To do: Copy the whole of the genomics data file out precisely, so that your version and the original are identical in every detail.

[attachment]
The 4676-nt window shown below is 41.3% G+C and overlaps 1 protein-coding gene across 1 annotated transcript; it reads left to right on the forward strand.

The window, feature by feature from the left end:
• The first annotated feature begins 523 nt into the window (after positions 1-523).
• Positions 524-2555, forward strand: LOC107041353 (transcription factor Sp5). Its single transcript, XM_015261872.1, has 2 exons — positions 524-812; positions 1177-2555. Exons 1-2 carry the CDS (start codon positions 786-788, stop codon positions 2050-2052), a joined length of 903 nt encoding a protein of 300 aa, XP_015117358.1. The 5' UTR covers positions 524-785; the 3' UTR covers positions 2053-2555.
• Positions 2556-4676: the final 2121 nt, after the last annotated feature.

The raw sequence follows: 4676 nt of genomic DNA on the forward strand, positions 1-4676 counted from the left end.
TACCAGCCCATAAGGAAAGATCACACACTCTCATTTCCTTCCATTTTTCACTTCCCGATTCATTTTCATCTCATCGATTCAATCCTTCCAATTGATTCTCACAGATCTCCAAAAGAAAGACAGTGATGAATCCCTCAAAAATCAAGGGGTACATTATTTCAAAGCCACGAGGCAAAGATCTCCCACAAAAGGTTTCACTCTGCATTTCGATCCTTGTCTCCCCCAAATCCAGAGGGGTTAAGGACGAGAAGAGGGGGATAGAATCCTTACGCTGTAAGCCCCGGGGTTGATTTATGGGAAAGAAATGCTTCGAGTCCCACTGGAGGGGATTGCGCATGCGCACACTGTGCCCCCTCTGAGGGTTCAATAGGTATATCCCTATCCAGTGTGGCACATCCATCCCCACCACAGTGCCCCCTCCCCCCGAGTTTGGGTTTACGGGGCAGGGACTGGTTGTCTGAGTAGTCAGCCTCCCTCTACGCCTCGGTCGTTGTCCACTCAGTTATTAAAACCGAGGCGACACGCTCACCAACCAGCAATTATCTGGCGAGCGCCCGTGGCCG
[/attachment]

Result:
The 4676-nt window shown below is 41.3% G+C and overlaps 1 protein-coding gene across 1 annotated transcript; it reads left to right on the forward strand.

The window, feature by feature from the left end:
• The first annotated feature begins 523 nt into the window (after positions 1-523).
• Positions 524-2555, forward strand: LOC107041353 (transcription factor Sp5). Its single transcript, XM_015261872.1, has 2 exons — positions 524-812; positions 1177-2555. Exons 1-2 carry the CDS (start codon positions 786-788, stop codon positions 2050-2052), a joined length of 903 nt encoding a protein of 300 aa, XP_015117358.1. The 5' UTR covers positions 524-785; the 3' UTR covers positions 2053-2555.
• Positions 2556-4676: the final 2121 nt, after the last annotated feature.

The raw sequence follows: 4676 nt of genomic DNA on the forward strand, positions 1-4676 counted from the left end.
TACCAGCCCATAAGGAAAGATCACACACTCTCATTTCCTTCCATTTTTCACTTCCCGATTCATTTTCATCTCATCGATTCAATCCTTCCAATTGATTCTCACAGATCTCCAAAAGAAAGACAGTGATGAATCCCTCAAAAATCAAGGGGTACATTATTTCAAAGCCACGAGGCAAAGATCTCCCACAAAAGGTTTCACTCTGCATTTCGATCCTTGTCTCCCCCAAATCCAGAGGGGTTAAGGACGAGAAGAGGGGGATAGAATCCTTACGCTGTAAGCCCCGGGGTTGATTTATGGGAAAGAAATGCTTCGAGTCCCACTGGAGGGGATTGCGCATGCGCACACTGTGCCCCCTCTGAGGGTTCAATAGGTATATCCCTATCCAGTGTGGCACATCCATCCCCACCACAGTGCCCCCTCCCCCCGAGTTTGGGTTTACGGGGCAGGGACTGGTTGTCTGAGTAGTCAGCCTCCCTCTACGCCTCGGTCGTTGTCCACTCAGTTATTAAAACCGAGGCGACACGCTCACCAACCAGCAATTATCTGGCGAGCGCCCGTGGCCG